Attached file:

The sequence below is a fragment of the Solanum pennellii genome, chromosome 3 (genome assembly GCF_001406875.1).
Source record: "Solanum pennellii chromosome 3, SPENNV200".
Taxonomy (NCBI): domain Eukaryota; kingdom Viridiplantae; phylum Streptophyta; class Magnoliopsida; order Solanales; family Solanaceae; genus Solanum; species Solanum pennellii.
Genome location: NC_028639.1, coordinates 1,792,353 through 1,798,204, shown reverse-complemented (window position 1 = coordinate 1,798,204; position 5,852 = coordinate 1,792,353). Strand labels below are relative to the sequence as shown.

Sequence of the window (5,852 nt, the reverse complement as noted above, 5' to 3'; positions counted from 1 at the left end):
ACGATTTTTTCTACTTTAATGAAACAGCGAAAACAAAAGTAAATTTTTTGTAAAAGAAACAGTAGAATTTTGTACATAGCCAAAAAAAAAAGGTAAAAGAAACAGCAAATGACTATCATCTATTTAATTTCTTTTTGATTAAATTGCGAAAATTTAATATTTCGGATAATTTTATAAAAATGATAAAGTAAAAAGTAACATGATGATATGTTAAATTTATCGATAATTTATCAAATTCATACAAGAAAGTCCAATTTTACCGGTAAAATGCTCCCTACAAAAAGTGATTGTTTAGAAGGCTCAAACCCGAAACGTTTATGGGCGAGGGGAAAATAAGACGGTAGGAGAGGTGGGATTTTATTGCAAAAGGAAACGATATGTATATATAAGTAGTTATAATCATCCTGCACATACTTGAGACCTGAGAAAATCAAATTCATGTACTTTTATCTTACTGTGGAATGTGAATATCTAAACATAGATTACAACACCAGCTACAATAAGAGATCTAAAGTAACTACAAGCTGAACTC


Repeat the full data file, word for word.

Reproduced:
The sequence below is a fragment of the Solanum pennellii genome, chromosome 3 (genome assembly GCF_001406875.1).
Source record: "Solanum pennellii chromosome 3, SPENNV200".
Taxonomy (NCBI): domain Eukaryota; kingdom Viridiplantae; phylum Streptophyta; class Magnoliopsida; order Solanales; family Solanaceae; genus Solanum; species Solanum pennellii.
Genome location: NC_028639.1, coordinates 1,792,353 through 1,798,204, shown reverse-complemented (window position 1 = coordinate 1,798,204; position 5,852 = coordinate 1,792,353). Strand labels below are relative to the sequence as shown.

Sequence of the window (5,852 nt, the reverse complement as noted above, 5' to 3'; positions counted from 1 at the left end):
ACGATTTTTTCTACTTTAATGAAACAGCGAAAACAAAAGTAAATTTTTTGTAAAAGAAACAGTAGAATTTTGTACATAGCCAAAAAAAAAAGGTAAAAGAAACAGCAAATGACTATCATCTATTTAATTTCTTTTTGATTAAATTGCGAAAATTTAATATTTCGGATAATTTTATAAAAATGATAAAGTAAAAAGTAACATGATGATATGTTAAATTTATCGATAATTTATCAAATTCATACAAGAAAGTCCAATTTTACCGGTAAAATGCTCCCTACAAAAAGTGATTGTTTAGAAGGCTCAAACCCGAAACGTTTATGGGCGAGGGGAAAATAAGACGGTAGGAGAGGTGGGATTTTATTGCAAAAGGAAACGATATGTATATATAAGTAGTTATAATCATCCTGCACATACTTGAGACCTGAGAAAATCAAATTCATGTACTTTTATCTTACTGTGGAATGTGAATATCTAAACATAGATTACAACACCAGCTACAATAAGAGATCTAAAGTAACTACAAGCTGAACTC